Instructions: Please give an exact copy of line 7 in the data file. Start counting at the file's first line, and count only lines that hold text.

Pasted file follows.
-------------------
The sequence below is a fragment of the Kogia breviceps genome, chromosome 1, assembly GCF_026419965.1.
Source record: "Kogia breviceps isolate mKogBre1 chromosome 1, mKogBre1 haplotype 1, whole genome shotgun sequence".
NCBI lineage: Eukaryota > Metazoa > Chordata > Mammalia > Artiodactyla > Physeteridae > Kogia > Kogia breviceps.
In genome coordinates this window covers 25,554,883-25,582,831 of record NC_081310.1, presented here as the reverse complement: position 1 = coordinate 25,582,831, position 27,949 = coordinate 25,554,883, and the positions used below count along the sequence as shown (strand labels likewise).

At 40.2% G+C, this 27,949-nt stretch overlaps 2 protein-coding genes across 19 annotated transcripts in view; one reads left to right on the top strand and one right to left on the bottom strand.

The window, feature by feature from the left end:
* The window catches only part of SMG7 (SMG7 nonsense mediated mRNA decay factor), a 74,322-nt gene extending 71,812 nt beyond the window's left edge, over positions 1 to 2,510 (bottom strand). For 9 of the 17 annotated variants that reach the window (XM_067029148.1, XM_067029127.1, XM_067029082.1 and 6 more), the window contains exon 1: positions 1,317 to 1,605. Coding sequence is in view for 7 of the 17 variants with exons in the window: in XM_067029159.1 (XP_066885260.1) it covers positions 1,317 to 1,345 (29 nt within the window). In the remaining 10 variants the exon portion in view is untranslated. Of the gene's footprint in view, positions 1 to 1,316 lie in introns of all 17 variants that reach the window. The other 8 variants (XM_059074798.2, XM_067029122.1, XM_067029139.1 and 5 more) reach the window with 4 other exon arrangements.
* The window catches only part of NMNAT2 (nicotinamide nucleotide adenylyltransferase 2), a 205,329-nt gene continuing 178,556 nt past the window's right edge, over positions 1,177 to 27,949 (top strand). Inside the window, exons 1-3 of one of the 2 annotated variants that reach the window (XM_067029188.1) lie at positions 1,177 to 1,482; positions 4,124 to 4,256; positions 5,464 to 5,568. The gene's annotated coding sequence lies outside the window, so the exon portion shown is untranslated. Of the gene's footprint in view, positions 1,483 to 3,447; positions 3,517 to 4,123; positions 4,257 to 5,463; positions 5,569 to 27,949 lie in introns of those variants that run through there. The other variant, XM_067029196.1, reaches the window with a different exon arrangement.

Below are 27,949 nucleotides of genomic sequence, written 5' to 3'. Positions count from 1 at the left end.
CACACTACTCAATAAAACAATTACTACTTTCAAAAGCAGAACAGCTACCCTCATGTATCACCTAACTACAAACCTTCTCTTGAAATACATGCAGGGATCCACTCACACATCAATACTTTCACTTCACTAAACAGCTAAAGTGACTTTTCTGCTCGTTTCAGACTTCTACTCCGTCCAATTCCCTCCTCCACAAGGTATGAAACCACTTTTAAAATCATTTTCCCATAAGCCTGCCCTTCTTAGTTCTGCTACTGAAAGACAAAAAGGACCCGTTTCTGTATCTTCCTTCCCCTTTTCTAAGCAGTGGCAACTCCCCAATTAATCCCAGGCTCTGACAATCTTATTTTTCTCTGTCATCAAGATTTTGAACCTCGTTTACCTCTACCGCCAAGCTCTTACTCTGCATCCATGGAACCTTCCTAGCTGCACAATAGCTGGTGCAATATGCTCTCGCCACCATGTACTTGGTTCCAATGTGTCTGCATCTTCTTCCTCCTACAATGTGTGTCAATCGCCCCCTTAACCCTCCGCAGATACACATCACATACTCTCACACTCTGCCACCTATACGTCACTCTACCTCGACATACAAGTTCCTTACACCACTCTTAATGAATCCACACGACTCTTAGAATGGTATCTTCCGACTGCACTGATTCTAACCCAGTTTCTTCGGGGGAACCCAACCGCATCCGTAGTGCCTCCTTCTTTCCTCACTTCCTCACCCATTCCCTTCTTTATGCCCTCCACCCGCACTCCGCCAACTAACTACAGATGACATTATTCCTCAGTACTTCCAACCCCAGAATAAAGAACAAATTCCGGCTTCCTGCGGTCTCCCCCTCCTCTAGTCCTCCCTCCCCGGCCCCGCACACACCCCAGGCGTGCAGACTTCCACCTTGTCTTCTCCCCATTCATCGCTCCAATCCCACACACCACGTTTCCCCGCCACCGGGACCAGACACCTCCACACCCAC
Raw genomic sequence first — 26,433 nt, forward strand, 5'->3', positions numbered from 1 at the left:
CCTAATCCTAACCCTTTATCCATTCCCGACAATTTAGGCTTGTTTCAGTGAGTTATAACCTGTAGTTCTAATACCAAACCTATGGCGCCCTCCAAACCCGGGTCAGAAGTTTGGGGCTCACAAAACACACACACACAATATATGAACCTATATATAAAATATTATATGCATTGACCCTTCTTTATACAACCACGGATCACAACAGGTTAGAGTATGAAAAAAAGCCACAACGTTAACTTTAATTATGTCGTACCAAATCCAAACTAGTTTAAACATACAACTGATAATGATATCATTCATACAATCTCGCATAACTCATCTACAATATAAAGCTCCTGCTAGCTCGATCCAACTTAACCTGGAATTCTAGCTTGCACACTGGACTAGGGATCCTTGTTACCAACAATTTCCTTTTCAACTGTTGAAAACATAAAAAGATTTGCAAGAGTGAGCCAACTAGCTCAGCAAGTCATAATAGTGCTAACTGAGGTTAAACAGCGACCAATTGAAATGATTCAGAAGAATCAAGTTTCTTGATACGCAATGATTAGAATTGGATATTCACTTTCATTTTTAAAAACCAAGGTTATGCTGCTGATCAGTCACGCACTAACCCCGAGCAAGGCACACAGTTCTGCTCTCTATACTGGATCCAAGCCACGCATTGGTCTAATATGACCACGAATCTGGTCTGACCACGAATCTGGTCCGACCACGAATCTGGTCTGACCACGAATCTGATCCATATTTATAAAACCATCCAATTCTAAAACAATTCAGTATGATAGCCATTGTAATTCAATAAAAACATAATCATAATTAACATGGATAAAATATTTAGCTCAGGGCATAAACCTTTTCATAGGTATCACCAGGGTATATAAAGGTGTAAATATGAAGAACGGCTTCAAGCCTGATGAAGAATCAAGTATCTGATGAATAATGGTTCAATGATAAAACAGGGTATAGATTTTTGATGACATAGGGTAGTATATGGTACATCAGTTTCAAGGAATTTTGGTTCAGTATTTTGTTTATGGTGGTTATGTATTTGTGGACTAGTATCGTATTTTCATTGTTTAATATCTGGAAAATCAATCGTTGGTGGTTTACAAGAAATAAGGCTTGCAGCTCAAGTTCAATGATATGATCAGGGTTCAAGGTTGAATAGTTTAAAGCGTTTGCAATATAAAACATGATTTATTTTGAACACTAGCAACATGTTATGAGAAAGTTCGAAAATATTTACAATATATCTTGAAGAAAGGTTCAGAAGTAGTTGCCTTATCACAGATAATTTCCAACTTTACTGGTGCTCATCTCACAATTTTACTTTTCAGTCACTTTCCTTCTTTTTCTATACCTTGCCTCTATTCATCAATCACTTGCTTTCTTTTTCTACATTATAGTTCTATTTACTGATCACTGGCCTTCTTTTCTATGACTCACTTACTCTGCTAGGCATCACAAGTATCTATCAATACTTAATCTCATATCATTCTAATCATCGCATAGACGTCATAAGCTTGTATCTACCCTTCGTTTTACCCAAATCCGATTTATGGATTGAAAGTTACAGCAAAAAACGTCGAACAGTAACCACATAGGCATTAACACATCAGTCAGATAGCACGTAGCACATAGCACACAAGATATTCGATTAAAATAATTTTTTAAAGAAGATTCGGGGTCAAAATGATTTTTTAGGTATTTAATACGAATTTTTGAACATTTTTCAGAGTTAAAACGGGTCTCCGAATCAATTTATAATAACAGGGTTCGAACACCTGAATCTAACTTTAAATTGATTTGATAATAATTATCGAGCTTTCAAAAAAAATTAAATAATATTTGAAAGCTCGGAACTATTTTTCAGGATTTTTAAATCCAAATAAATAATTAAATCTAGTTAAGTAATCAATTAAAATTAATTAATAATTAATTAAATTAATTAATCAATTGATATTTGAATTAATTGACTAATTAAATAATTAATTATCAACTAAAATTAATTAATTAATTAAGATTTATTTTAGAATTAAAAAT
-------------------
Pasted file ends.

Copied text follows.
* The window catches only part of SMG7 (SMG7 nonsense mediated mRNA decay factor), a 74,322-nt gene extending 71,812 nt beyond the window's left edge, over positions 1 to 2,510 (bottom strand). For 9 of the 17 annotated variants that reach the window (XM_067029148.1, XM_067029127.1, XM_067029082.1 and 6 more), the window contains exon 1: positions 1,317 to 1,605. Coding sequence is in view for 7 of the 17 variants with exons in the window: in XM_067029159.1 (XP_066885260.1) it covers positions 1,317 to 1,345 (29 nt within the window). In the remaining 10 variants the exon portion in view is untranslated. Of the gene's footprint in view, positions 1 to 1,316 lie in introns of all 17 variants that reach the window. The other 8 variants (XM_059074798.2, XM_067029122.1, XM_067029139.1 and 5 more) reach the window with 4 other exon arrangements.